Kirk Cousins was not pressured when officials flagged him for intentional grounding late in Sunday’s loss to the Saints, and the rule requires that the passer face “an imminent loss of yardage because of pressure from the defense,” via Mark Maske of The Washington Post.
Thus, officials appear to have erred after Cousins took the snap at the New Orleans 34 with 31 seconds left in regulation, turned to the sideline and heaved the ball out of bounds. After the penalty, on second-and-20 with the clock running, Cousins was sacked and fumbled as time expired. New Orleans won in overtime.
Cousins said the league admitting referee Walt Coleman was wrong won’t help Washington now.
“The letter to Bruce Allen, or whatever they do to say ‘we’re sorry, wrong call,’ or whatever it may be, you know, it’s tough,” Cousins said Monday on 106.7 The Fan’s Grant Paulsen and Danny Rouhier during his weekly segment. “Because there’s nobody bringing that up in February and March when we’re making decisions about which direction to go with the organization.
“That’s the kind of thing that, we appreciate the clarification, but it really doesn’t do much. I mean, this is our careers. This is our livelihood. This is what we do. It just is frustrating when a letter is really all you get, when it has such a major impact on the direction of our lives, when we’re in it and doing it every day.”
Cousins said the play call was a designed run, but coach Jay Gruden killed it when he saw the defense. That left Cousins, with no timeouts, to try to get rid of the ball and save as much time as possible.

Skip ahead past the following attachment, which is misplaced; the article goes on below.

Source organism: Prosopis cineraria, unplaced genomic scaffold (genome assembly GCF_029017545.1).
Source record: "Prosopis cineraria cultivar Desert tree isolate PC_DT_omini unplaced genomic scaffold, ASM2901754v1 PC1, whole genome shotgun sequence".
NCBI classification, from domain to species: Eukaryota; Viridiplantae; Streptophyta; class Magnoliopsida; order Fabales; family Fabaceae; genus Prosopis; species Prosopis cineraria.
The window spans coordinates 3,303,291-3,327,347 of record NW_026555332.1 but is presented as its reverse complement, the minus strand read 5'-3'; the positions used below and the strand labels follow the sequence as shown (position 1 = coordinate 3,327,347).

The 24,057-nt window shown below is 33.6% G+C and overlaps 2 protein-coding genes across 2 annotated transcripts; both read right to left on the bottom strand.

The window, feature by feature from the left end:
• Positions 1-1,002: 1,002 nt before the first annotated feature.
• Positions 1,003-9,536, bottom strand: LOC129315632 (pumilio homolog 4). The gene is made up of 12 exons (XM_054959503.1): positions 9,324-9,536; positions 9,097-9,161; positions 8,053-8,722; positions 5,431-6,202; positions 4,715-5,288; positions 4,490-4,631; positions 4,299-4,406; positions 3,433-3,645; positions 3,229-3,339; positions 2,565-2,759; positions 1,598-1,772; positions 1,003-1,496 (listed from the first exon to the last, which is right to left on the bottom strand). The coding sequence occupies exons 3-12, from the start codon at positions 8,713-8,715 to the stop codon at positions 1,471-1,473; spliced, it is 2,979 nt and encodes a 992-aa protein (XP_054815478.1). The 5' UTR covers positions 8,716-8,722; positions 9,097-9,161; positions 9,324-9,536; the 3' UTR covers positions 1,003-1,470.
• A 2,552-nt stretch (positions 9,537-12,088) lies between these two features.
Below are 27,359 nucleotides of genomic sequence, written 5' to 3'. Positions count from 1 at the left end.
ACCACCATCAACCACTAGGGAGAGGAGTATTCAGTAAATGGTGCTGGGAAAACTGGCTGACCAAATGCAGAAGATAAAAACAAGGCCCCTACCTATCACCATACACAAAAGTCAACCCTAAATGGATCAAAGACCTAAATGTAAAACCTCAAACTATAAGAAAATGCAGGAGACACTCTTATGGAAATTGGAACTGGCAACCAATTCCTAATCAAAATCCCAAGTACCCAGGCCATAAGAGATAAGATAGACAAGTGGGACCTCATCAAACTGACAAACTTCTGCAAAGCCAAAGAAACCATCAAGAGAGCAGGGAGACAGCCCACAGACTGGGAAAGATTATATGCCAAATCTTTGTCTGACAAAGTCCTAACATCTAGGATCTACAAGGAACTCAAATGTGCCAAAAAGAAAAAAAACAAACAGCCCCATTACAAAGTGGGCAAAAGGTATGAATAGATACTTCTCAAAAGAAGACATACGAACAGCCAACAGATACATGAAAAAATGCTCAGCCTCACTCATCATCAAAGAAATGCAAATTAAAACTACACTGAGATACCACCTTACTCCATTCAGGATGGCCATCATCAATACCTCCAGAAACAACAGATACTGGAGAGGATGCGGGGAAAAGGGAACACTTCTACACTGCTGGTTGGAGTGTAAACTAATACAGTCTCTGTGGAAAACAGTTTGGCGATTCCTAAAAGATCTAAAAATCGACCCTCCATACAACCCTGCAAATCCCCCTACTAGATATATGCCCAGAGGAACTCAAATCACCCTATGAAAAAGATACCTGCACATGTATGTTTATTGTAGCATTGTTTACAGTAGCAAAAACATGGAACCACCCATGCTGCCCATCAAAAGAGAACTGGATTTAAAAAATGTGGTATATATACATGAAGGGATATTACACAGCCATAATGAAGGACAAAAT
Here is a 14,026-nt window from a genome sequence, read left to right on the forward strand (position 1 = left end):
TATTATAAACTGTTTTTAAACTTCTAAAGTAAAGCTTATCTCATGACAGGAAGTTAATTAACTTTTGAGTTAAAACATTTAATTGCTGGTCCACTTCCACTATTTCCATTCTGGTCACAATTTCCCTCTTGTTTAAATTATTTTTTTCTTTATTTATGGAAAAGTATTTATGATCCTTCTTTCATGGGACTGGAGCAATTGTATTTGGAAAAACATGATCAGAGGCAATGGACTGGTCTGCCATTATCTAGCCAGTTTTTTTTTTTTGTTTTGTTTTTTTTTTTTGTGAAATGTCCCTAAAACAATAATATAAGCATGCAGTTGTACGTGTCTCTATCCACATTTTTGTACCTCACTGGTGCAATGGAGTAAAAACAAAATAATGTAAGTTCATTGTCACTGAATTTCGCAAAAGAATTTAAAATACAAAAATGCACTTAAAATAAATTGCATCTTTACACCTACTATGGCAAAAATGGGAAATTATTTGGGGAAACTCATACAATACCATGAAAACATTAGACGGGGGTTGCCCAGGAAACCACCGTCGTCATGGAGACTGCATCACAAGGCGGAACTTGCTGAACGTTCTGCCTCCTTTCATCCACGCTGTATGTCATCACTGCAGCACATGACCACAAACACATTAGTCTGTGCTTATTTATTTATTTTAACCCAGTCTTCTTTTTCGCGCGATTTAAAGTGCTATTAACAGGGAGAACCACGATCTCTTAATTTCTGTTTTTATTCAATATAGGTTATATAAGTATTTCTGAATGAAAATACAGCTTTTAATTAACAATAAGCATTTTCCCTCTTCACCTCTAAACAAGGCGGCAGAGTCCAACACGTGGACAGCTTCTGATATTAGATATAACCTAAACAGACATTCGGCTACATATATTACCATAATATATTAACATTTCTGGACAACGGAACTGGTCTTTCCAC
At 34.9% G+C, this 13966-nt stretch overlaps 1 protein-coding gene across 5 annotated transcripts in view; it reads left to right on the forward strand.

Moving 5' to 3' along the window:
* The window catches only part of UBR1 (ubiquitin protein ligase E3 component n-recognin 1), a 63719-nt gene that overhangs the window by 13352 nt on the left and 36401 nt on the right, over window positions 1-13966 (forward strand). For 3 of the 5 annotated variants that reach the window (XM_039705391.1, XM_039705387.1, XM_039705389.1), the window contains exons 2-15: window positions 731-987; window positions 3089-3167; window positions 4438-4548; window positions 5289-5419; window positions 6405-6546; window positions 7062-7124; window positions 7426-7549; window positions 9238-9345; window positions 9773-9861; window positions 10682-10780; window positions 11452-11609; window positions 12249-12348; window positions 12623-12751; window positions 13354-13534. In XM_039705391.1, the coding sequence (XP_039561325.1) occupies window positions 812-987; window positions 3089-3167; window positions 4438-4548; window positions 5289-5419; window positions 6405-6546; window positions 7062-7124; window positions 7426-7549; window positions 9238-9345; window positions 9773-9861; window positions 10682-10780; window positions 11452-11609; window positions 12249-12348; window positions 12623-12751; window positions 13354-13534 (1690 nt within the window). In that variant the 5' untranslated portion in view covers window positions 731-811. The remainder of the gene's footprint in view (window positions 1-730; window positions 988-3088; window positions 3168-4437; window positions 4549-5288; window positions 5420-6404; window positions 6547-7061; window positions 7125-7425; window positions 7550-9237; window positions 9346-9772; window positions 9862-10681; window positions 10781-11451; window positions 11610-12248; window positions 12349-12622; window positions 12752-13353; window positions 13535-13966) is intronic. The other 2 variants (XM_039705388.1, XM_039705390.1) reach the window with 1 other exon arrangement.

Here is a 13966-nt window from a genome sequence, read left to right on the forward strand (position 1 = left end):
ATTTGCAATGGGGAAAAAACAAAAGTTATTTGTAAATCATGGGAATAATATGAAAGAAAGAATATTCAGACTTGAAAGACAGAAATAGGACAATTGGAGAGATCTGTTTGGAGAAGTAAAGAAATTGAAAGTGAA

“The whole point we’re calling a run is to run it,” Cousins said. “If we want to throw it, we’d call a pass. I’m at the line of scrimmage and I see Jay kind of on the sidelines, and I see what I think to be in the noise. I mean, I can’t really hear him, but I see him say ‘throw it.’ And I’m assuming what he meant is the play’s dead; the run’s not going to work. If anything, we’re going to lose yards, and right now, on the 34-yard line, yards are precious.
“And I’m thinking, well, [Jamison] Crowder and [Josh] Doctson are over there. If I literally just throw it over their heads, they’re in the area; they’re eligible receivers. Not to mention, if I’m not under pressure, it’s not intentional grounding, because I’m not really at risk of a sack, so I can just throw it in their general direction, and because I’m not under pressure and because they’re in the area, it won’t matter. And you saw what happened.”